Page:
Application Security Weekly Review, Week 10 2019
0Days in Adobe ColdFusion and Google Chrome, privacy risks of Android VPN apps, an official approval for the WebAuthn Web standard, and more.
It’s the end of the week and here we are with our latest review of the most significant events in the world of cybersecurity, including two 0Days in Adobe ColdFusion and Google Chrome, privacy risks of Android VPN apps, an official approval for the WebAuthn Web standard, and more.
Hackers are exploiting a 0Day in Adobe ColdFusion
Adobe released emergency updates to address a critical bug in the ColdFusion web app development platform that could lead to remote code execution and already has been exploited in the wild. The flaw, which had received a CVE identifier CVE-2019-7816, allows an attacker to bypass the restrictions for uploading files. As Adobe notes, a successful attack requires an adversary to be able to upload executable code to a web-accessible directory. The code can then be executed via an HTTP request.
The bug affects ColdFusion 2018, ColdFusion 2016, ColdFusion 11 (all versions). The vendor released ColdFusion 11 Update 18, 2016 Update 10 and 2018 Update 3 to fix the security issue. Adobe didn’t reveal additional information about the attacks or how exactly this flaw was exploited in the wild.
Google patches a 0Day vulnerability in Chrome
Google's Threat Analysis Group reported a high severity bug in Chrome that could allow attackers to execute arbitrary code and gain a full control of the vulnerable systems. The flaw tracked as CVE-2019-5786 affects the web browsing application for all major desktop platforms including Microsoft Windows, Apple macOS, and Linux. Google has been tightlipped about technical details of the vulnerability only saying that the issue is a use-after-free vulnerability in the FileReader API that could be leveraged for remote code execution attacks.
Google has released a new fixed version of the web browsing software (Chrome 72.0.3626.121 for Windows, Mac, and Linux) on March 1, and confirmed that an exploit for CVE-2019-5786 exists in the wild. According to the tech giant’s advisory, technical details of the bug won’t be released until a majority of users are updated with the fix.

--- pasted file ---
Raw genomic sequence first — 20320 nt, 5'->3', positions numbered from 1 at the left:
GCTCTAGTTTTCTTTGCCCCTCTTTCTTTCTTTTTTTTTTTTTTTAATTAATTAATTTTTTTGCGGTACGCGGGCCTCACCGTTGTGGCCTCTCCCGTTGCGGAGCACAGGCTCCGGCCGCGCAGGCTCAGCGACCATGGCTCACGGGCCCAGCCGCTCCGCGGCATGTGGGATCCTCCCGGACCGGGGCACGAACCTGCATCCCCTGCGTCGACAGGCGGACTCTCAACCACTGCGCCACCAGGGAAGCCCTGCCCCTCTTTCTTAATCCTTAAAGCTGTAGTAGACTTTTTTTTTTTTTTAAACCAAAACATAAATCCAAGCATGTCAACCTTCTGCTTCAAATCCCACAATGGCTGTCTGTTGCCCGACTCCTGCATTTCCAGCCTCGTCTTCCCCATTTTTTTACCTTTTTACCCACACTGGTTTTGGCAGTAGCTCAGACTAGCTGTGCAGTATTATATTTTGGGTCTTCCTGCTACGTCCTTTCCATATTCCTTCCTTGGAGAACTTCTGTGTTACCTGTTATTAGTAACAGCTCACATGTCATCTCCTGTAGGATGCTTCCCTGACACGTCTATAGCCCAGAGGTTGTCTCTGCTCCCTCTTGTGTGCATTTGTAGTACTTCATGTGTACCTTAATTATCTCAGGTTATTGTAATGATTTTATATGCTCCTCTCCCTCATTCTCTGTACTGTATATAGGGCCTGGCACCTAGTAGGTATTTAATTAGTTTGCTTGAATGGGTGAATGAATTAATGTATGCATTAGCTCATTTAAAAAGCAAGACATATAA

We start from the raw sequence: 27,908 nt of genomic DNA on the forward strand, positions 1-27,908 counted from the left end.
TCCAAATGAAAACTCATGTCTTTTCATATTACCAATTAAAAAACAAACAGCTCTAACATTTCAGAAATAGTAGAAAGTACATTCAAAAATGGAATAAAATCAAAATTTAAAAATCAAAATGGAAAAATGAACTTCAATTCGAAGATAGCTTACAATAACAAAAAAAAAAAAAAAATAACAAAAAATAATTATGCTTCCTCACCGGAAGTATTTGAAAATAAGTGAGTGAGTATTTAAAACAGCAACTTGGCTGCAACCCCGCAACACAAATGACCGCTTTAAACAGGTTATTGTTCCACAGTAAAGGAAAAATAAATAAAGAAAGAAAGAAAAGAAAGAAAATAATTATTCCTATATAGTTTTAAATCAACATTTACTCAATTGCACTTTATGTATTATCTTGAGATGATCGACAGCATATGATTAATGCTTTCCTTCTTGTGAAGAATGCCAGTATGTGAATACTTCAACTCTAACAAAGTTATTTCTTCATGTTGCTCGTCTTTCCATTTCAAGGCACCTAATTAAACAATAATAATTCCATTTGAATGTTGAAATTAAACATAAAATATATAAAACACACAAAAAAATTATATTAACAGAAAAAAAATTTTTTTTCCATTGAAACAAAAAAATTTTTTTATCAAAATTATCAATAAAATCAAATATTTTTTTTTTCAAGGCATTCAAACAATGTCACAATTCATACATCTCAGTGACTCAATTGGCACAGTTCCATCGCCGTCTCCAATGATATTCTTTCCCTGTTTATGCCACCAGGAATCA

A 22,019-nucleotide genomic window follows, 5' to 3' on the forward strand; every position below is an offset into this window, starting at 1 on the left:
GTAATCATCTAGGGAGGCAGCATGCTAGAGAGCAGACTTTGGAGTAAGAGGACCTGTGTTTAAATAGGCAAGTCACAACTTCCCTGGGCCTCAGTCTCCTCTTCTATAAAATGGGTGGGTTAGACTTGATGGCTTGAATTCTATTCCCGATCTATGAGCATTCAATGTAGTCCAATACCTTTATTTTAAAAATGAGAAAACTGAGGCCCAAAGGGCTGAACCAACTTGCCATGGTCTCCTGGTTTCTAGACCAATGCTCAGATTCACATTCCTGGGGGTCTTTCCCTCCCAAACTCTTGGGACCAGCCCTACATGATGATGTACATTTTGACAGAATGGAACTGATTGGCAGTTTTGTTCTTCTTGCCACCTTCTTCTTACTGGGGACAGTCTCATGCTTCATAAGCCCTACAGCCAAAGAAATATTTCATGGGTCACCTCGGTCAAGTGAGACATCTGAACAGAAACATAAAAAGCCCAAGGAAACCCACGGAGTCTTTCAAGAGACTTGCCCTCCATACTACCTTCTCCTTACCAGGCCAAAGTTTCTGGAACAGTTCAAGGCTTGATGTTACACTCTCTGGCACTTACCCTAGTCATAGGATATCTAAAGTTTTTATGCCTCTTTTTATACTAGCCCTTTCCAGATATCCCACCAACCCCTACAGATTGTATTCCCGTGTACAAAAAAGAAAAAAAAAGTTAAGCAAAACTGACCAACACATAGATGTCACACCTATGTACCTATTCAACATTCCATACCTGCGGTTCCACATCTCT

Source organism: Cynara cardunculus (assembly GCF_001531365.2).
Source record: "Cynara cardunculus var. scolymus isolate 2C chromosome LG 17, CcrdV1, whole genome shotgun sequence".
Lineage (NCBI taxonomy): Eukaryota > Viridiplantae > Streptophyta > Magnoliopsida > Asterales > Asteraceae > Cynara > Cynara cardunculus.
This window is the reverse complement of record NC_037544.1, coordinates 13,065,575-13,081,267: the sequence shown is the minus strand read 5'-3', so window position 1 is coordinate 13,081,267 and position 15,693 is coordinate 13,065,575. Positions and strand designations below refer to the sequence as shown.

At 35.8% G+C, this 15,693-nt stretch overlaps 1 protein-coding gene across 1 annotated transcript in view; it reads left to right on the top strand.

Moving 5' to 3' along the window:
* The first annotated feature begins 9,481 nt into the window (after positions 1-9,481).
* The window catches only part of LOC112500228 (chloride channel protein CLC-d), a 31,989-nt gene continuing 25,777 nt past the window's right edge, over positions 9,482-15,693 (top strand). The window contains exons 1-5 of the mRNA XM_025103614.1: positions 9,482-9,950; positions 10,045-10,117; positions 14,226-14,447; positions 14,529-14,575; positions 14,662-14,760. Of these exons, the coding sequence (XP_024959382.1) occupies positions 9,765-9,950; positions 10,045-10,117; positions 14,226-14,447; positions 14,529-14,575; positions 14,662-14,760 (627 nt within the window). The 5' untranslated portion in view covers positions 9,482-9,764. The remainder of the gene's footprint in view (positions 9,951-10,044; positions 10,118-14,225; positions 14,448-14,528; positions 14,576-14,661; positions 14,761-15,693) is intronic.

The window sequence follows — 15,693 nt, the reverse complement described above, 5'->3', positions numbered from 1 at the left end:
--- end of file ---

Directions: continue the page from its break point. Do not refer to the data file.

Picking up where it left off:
Some Android VPN apps seeking dangerous user permissions they don’t need
A few of the Android VPN apps available on the official Google Play Store request unnecessary and even dangerous user permissions that a normal VPN app would have no use for. Researchers from TheBestVPN.com analyzed several dozens Android VPN apps available through the Google Play Store and found that 50 out of 81 examined apps requested access to at least one ‘’dangerous’’ permission that accessed user data.
While many apps had legitimate reasons for such requests, a few of them requested access permissions that normally VPN apps don’t need. For example, some of the apps requested access to read/write permissions for external device storage, others asked for access to precise location data or the ability to change system settings. Some even requested access to call logs and local files.
While VPN apps do require some permission to function, a large number of requested ‘’dangerous’’ permissions cause suspicion and could pose a significant risk to user’ privacy, concluded the researchers.
Our readers can also conduct similar tests with our free Mobile App Security Test to see if the applications that you are using are safe and secure.
90% of the hacked CMS sites were managed on WordPress
WordPress accounted for 90% of all hacked websites in 2018, according to the statistics presented in a Sucuri’s report examining the latest trends in malware and hacked websites. Among all of the hacked WordPress sites only 56% had an up-to-date CMS, while 36% of the sites were running an outdated version.
Magento (4.6%), Joomla (4.3%), and Drupal (3.7%) took second, third and fourth places on the hacked sites list respectively and all of these CMS were not updated to their latest versions.
According to the researchers, cybercriminals actively exploiting vulnerabilities in plugins and themes, and take advantage of misconfiguration issues and a lack of maintenance by webmasters. In more than half of the cases (68%) hackers injected backdoors on the compromised sites. Around 56% of hacked sites were used to host malware, and 51% sites deployed SEO spam pages.
W3C officially approved WebAuthn web standard
The World Wide Web Consortium and the FIDO Alliance approved Web Authentication (or WebAuthn for short) – a new authentication standard designed to replace the password as a way for logging into accounts. Theoretically, the technology brings greater security and convenience than using credentials. Users can log in on sites that support WebAuthn using biometrics, mobile devices, and/or FIDO security keys.
The specification is already supported by Android, Chrome OS, Windows 10 and most common browsers, including Google Chrome, Mozilla Firefox, Microsoft Edge, and Apple Safari. WebAuthn support also has been added on some popular sites such as Dropbox, Facebook, GitHub, and Twitter.